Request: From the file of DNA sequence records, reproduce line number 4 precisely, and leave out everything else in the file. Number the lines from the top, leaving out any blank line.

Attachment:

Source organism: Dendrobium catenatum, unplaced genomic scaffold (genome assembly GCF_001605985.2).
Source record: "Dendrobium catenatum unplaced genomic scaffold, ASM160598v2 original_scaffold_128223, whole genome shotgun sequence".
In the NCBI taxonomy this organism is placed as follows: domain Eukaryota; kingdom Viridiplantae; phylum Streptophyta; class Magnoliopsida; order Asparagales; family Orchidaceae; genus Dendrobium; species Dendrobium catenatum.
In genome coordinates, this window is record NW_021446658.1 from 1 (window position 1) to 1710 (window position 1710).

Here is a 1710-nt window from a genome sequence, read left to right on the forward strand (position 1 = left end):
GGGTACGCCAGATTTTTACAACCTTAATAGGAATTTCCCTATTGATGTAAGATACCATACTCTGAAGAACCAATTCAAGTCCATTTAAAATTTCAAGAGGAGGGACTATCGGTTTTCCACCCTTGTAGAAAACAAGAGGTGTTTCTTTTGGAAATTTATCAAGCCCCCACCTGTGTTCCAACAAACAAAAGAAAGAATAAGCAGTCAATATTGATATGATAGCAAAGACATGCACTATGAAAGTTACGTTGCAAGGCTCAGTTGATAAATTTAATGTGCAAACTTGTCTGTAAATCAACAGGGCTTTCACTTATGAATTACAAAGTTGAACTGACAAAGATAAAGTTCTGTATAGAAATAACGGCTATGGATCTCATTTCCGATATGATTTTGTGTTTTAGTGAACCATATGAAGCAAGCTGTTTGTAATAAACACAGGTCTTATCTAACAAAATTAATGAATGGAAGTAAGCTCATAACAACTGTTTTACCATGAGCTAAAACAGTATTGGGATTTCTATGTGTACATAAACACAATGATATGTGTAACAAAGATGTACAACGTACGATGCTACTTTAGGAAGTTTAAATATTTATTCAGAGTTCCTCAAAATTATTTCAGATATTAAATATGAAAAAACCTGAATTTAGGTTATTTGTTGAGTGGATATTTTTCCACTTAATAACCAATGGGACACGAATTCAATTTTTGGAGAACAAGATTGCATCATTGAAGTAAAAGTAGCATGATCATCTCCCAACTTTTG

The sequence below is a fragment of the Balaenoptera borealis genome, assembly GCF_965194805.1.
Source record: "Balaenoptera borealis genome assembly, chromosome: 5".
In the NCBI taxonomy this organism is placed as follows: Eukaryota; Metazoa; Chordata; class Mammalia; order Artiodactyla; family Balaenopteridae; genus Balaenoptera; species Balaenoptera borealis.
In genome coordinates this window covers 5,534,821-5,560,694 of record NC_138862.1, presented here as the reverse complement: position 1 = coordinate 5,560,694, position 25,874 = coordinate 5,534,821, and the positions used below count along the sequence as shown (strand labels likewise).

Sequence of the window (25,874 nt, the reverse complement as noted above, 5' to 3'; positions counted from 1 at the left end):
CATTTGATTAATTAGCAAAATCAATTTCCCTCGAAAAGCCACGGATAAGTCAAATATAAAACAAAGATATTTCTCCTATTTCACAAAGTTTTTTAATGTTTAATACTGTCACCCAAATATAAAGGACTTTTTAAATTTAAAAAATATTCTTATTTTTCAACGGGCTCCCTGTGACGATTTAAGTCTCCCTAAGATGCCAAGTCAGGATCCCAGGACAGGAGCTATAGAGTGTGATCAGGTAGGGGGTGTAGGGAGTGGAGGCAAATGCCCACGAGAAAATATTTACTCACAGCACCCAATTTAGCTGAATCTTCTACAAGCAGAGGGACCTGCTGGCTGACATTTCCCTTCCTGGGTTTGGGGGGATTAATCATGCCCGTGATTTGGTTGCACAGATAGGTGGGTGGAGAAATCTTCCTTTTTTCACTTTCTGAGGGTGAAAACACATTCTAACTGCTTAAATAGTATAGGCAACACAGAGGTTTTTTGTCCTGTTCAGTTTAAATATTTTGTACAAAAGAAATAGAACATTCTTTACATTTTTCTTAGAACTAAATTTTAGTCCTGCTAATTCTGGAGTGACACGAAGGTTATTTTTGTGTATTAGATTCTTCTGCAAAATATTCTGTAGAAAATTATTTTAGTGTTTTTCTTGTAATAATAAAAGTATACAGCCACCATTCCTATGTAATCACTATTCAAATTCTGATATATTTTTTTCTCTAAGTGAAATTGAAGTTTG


In genome coordinates, this window is record NW_021446658.1 from 1 (window position 1) to 1710 (window position 1710).